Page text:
Almost all broaches are made of high-speed
tool steels in monolithic construction.
Brazed carbide or disposable inserts are sometimes
used for cutting edges, most often on tools used
for broaching cast irons.
Here is a list of tool steels and the materials
that are commonly broached with these steels. (The
list is only a sampling.)
Part hardness should be held under Rc 28. General
use, including brass, aluminum, magnesium, and the
following steels: 1018, 1020, 1063, 1112, 1340,
1345, B-1113, 4140, 4340, 5140, 8620, (RC26), 347
stainless steel (annealed)
Part hardness should be held under Rc 28. Aluminum
castings, cast irons, A-286 and the following steels:
4140, 4337, 8617, 8620, 9840, 403 stainless, Greek
Ascoloy, M-252, D-279, 4140, 4337, 4340, 8617, 8620,
9310, 9840, 403 stainless
PM-4 (Powdered Metal):
Part hardness should be held under Rc 30. An increasingly
popular tool steel used on a wide variety of applications.
Has a very high wear resistance. High Silicon Steels,
Silicon Bronze, Aluminum Die Casting, Armature Grade
Irons, 9250, 9260, All materials listed under M-2
& M-3 above.
T-15 (Powdered Metal):
One of the best and most expensive tool steels.,
Aluminum 2219, A-286 (Rc 32-36), Stellite, 17-22A(S)(Rc
29-34), N-155 (Rc 30-40), WASPOLOY, INCOLOY SOL
(Rc 32-36), 4340 (Rc 30-40), 52100, 931- (Rc 26-30),
17-4 PH stainless steel, 416 stainless steel (Rc
35-40), 403 stainless steel (Rc 37-40), Custom 450,
High Nickel, 4337 (Rc 29-34), 9310 (Rc 36-38), 9840
(Rc 32-36), Greek Ascoloy
Most of the carbide cutters used to broach cast
iron are used in flat surface broaching applications,
although contoured cast-iron surfaces have been
broached successfully. Surface broaching of pine
tree slots has been tried with carbides on high-temperature
alloy turbine wheels, but with little success. The
carbide edges tend to chip on the first stroke.
Carbide tips are seldom used on conventional steel
parts and forgings. One reason is that good performance
is obtained from high-speed-steel tools; another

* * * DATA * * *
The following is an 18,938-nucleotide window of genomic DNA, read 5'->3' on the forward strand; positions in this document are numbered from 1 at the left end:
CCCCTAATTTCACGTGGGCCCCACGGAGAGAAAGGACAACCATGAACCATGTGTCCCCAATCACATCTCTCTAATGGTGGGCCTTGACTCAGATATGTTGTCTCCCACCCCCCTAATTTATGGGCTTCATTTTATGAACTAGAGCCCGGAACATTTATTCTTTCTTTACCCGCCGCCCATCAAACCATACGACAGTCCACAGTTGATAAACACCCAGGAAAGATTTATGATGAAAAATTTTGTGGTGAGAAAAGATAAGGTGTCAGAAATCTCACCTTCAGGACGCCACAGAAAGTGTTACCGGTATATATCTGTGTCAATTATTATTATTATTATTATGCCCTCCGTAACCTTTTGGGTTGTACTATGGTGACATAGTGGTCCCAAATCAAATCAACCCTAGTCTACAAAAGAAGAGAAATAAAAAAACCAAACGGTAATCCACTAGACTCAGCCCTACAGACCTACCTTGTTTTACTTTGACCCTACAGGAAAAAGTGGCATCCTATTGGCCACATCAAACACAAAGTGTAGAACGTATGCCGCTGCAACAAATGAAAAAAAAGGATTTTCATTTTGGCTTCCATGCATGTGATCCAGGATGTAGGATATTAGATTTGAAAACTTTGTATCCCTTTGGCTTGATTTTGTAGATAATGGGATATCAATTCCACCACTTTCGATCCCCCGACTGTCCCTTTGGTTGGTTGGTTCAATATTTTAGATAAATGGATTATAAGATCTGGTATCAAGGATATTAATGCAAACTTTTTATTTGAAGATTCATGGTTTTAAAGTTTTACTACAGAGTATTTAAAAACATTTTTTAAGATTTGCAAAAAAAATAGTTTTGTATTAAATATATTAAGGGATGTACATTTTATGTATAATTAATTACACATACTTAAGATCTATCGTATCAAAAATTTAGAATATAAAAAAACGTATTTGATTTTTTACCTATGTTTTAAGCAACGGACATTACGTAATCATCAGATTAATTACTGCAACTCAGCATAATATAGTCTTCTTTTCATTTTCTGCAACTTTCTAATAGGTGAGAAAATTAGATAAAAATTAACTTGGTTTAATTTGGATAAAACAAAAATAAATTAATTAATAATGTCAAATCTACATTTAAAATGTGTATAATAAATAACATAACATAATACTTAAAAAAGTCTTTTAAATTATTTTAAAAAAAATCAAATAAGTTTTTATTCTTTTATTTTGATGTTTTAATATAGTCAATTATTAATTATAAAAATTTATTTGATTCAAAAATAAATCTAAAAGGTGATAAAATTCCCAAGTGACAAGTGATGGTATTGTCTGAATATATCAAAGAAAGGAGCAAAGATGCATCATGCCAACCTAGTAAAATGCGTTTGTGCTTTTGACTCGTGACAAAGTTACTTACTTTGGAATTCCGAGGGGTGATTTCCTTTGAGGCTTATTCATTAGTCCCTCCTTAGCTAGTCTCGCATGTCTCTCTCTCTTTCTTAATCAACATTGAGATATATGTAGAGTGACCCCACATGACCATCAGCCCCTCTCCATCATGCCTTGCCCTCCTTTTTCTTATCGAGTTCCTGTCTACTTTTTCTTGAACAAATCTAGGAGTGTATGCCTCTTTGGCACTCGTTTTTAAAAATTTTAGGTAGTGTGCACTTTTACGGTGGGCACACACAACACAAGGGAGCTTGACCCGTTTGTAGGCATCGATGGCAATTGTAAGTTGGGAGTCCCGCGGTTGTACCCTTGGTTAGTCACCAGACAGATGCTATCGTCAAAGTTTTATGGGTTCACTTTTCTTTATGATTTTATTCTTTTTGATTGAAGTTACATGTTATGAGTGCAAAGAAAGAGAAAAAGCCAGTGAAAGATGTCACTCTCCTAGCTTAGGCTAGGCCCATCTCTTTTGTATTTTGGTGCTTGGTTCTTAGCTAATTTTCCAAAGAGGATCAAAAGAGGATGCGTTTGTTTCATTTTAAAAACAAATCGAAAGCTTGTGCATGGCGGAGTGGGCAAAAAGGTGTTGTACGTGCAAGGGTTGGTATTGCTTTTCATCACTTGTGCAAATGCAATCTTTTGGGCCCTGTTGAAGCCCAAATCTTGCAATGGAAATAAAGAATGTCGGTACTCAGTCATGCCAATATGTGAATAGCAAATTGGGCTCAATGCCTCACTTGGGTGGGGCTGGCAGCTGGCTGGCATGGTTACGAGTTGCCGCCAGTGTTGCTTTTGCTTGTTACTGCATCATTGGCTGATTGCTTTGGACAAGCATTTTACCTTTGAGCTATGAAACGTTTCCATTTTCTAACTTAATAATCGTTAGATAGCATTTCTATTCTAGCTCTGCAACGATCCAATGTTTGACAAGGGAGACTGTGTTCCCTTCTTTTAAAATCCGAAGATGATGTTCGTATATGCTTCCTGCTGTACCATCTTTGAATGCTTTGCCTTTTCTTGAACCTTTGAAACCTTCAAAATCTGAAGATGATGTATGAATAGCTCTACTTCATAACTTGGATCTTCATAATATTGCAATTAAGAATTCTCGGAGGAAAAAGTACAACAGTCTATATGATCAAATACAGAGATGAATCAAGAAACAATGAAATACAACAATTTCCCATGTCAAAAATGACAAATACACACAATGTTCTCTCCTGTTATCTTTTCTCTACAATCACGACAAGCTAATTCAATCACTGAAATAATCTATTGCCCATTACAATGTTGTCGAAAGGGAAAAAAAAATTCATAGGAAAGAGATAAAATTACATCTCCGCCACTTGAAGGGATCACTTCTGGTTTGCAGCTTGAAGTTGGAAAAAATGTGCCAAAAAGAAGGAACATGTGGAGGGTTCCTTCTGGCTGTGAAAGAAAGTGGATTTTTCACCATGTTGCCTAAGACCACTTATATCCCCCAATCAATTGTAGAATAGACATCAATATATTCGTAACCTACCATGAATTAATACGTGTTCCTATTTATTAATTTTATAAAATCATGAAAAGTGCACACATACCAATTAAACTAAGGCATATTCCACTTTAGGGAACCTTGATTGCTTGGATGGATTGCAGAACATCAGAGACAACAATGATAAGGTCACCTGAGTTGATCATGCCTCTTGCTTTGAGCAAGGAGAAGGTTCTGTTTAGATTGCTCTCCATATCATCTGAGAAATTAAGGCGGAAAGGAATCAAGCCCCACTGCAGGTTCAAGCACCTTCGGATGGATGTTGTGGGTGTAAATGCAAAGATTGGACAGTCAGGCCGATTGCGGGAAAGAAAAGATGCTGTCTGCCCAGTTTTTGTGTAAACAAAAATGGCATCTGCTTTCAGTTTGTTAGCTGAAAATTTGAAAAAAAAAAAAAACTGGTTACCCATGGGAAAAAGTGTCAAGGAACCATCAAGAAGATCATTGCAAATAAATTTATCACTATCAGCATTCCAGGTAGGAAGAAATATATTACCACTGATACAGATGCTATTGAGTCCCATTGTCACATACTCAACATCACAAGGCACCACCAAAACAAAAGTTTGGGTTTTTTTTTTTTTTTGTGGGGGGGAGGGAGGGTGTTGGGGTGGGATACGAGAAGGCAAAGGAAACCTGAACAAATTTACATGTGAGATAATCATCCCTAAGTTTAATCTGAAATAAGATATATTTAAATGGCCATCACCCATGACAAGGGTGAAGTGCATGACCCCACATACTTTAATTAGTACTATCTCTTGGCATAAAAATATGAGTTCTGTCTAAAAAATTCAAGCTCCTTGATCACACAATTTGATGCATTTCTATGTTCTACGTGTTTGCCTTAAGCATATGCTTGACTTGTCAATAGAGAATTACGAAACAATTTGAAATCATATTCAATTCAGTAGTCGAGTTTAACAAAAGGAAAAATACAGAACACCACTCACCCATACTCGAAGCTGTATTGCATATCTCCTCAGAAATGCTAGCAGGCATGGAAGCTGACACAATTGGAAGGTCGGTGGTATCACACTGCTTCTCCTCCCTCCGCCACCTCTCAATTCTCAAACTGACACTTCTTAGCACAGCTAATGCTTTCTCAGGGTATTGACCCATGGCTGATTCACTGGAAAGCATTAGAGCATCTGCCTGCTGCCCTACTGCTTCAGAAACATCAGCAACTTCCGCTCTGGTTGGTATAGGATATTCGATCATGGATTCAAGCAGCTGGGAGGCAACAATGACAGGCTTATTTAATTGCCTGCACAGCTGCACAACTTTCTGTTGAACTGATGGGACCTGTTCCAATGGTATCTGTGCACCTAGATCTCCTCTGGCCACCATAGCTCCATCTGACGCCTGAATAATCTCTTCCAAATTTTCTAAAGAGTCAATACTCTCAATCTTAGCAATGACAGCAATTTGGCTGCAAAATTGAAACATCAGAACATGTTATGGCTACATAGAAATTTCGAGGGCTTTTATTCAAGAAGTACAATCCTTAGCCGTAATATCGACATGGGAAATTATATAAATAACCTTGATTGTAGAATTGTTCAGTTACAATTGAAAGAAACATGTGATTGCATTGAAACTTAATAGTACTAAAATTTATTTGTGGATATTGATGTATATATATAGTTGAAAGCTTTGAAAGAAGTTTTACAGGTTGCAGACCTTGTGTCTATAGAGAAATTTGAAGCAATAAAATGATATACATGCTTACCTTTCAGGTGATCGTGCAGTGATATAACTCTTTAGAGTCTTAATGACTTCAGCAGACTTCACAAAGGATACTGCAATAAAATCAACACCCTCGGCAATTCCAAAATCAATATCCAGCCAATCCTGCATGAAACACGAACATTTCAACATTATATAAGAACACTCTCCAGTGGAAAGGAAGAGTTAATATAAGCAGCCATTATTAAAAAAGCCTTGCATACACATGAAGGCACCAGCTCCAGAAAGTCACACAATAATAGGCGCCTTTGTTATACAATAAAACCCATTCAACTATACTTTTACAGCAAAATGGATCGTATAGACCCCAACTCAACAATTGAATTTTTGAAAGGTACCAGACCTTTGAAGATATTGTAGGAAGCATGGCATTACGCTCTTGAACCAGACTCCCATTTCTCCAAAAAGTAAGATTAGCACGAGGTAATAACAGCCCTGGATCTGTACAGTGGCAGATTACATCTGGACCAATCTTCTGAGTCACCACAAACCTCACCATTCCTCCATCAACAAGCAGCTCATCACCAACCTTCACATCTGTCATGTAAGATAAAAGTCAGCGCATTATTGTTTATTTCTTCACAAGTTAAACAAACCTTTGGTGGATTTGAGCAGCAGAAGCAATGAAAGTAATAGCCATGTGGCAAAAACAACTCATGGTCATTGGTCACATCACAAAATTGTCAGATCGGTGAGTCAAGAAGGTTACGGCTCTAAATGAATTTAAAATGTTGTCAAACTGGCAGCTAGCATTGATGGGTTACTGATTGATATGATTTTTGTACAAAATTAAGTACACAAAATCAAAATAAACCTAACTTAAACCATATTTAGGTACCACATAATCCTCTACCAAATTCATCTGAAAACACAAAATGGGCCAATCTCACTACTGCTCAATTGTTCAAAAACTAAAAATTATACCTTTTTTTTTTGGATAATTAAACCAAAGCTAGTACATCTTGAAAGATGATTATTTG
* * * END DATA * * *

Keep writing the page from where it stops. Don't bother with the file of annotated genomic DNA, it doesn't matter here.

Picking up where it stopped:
is the low cutting speeds of most broaching operations
(from 12 to 30 fpm) do not lend themselves to the
advantages of carbide tooling. The success of carbide
tooling on cast irons is due to carbide's resistance
to abrasion on the tool flank below the cutting
Another problem with carbide-tipped
tools is that a broaching machine work fixture must
be exceptionally rigid to prevent chipping of the
cutting edge. Experimental work with extra-rigid
tools and workpiece fixtures, however, has shown
that tool life and surface finish can be greatly
improved with carbide tipped tools, even when used
on alloysteel forgings.
Cast high-speed tool steels are almost
never used in broaches. One property of the cast
tool materials that prohibits their use in monolithic
internal pull broaches is low tensile strength.
Most cast alloys that can attain a hardness of Rockwell
C 60 or higher do not have ultimate tensile strengths
much in excess of 85,000 psi.
There are several practical ways of
extending the life of a broach tool. One can be
the use of surface treatment, such as nitriding,
TICN, TIN, oxidation, or hard chrome plating, to
increase the surface hardness and wear resistance
of the broaching tool workpiece. The return on the
investment of coatings must be evaluated on a case
by case basis.
COMMONLY BROACHED MATERIALS
Broaches have been used on almost
every material at one time or another - most of
the known metals and alloys, some plastics, hard
rubber, wood, composites, graphite, and so on. Metals
and alloys are, by far, the most commonly broached
materials. The products made from the other materials
are not usually made to the stringent dimensional
tolerances, or in the quantities, that make broaching